* * * * * * * * *

Historically, tariffs were rejected by almost all industrialized nations of the world in the 1920s. One of the things that exacerbated the Great Depression were high tariffs, which the United States and most of Europe adopted as a means of stemming the effect of the economic collapse of 1929. When these tariffs hit in 1930 and 1931, they worsened international trade and caused the Great Depression to worsen several-fold.

The General Agreement on Trade and Tariffs (GATT) was established at Bretton Woods in 1945 to generally establish a system of tariffs to protect war-devastated and emerging post-colonial economies. One of the key aspects of GATT, however, was to also seek to reduce these tariffs over time. In addition to general reductions in tariffs, countries could also grant exemptions from tariffs by giving an ally Most-Favored-Nation status. Once worldwide tariffs reached an almost nonexistent level in 1986, GATT was succeeded by the World Trade Organization (WTO) -- which maintains that status quo. The WTO has also established some import caps for certain kinds of cheap foreign goods, provides a means of resolving disputes about tariffs, and is an impartial way for nations to impose penalty-tariffs if WTO finds another nation has abused the process. (For example, when China was found to be dumping steel in the U.S. at ultra-low prices in violation of import quotas, the U.S. was permitted to establish a punishment tariff of 30 percent.) Tariffs are also permitted under the WTO scheme when a country does not wish to engage in the same corporate welfare as a competitor nation. (For example, the U.S. does not offer universal healthcare like France does, so the U.S. gets to impose a tariff on French goods to make up for France's corporate welfare.)

Trump has suggested tariffs because he wants to protect American industry. American industry is at a competitive disadvantage because corporations -- not the U.S. federal government -- provide healthcare; corporations must provide old-age pensions (Social Security is only a partial scheme); the U.S. has a poor educational system; the U.S. permits racism and misogyny to affect the workplace; and the U.S. has no workforce labor protections.

Trump wants to overcome these disadvantages by imposing tariffs. Is that the solution? Hardly.

* * * * * * * * * * * * * *

What about the wage imbalance? American wages seem quite high compared to foreign wages. Would tariffs not help?

No, they don't.

First, international trade is a two-way street. Foreigners cannot consume U.S.-made goods unless they have U.S. dollars to purchase them with. The primary way they get these dollars is by selling goods in the United States. While tariffs may cause an immediate increase in domestic employment as foreign goods are shut out, this is swiftly followed by a loss of jobs in domestic export industries.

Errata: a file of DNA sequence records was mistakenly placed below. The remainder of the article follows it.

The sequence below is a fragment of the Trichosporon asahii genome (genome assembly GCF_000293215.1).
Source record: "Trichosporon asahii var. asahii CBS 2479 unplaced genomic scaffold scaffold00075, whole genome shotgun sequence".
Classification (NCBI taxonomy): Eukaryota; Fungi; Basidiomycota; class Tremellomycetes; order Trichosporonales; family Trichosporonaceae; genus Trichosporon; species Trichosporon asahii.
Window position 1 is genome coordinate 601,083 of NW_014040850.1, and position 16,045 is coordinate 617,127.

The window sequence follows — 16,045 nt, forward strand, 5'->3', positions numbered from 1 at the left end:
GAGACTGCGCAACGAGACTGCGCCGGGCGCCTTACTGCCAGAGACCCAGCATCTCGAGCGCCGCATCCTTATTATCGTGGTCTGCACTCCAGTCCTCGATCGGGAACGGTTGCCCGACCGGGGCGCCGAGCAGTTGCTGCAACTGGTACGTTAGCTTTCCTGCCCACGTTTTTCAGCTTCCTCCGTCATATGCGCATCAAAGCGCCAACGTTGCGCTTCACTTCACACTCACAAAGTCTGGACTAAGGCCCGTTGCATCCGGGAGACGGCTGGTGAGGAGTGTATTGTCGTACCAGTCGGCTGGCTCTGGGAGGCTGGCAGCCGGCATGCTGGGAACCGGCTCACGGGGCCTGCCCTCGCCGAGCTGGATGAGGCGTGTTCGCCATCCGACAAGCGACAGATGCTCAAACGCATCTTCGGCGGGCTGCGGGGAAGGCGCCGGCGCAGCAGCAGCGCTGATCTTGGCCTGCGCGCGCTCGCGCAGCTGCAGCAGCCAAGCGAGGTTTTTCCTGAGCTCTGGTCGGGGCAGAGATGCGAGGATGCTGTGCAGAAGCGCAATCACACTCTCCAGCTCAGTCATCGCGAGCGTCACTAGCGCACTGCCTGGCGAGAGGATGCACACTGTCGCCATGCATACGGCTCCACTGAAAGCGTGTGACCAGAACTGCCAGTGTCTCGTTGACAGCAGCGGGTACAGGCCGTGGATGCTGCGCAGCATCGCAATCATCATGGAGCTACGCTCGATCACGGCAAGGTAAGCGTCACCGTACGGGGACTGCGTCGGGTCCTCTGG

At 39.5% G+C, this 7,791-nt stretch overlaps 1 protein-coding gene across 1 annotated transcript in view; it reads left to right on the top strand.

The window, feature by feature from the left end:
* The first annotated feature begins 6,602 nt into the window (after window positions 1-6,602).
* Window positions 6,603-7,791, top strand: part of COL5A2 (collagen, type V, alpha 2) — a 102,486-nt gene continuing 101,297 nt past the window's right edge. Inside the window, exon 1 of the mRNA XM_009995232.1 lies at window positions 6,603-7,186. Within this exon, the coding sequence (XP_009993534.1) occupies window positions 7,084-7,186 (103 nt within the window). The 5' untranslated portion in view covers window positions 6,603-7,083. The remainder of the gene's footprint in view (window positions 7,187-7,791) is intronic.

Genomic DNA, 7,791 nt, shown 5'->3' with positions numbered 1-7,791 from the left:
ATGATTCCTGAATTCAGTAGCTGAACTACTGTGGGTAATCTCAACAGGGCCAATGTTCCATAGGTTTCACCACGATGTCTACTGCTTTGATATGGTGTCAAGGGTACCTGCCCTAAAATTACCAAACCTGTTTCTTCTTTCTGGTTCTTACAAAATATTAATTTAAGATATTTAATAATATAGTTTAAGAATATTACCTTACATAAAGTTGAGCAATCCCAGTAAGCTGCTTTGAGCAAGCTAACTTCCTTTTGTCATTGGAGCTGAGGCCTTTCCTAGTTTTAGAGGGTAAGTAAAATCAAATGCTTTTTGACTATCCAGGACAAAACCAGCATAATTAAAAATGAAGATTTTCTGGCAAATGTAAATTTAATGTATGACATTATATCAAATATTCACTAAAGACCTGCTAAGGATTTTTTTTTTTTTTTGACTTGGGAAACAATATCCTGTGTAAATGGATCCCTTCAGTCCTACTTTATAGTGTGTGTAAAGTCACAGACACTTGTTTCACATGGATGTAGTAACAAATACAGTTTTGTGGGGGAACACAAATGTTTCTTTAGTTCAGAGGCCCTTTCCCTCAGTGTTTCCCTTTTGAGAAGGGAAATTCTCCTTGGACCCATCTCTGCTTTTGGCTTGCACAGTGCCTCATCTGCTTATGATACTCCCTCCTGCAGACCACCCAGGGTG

Second, tariffs are essentially a massive transfer of wealth from consumers to corporations. Under a low-tariff system, consumers benefit since they are able to obtain more and better goods at lower prices. High tariffs invert this system, providing only the producer (corporations) with the benefit. Workers have no means of capturing this benefit from the corporation.

Third, it's not wages per se that are the issue. It's wages PER UNIT. Nations like the U.S., which have high wages, are markedly more productive and efficient than nations where workers are paid a pittance. Thus, the wage cost per unit is much lower in the U.S. than in an overseas "cheap labor" market. Now, in some cases, such as grunt labor (twisting widgets onto gadgets), a foreign nation may have a work cost per unit advantage over domestic industry. What does a tariff do in this case? Imposing a tariff (a) transfers wealth from consumers to producers; (b) raises prices for domestic consumers (due to no more cheap foreign goods); and (c) creates inefficiency in the domestic economy. The tariff does not boost domestic employment, and the tariff does not boost domestic wages.

A better response would be to enhance domestic efficiency by enhancing productivity. We do this through better worker training, improved working conditions, investment in plant and equipment, improved assembly procedures, and/or automation. If domestic efficiency can't be enhanced, then the company would be better off going out of business and the workers employed in an efficient way. The role of government, therefore, would be better off NOT imposing a tariff but in providing worker retraining, high unemployment benefits, free education, free or subsidized child care, and adjustment services.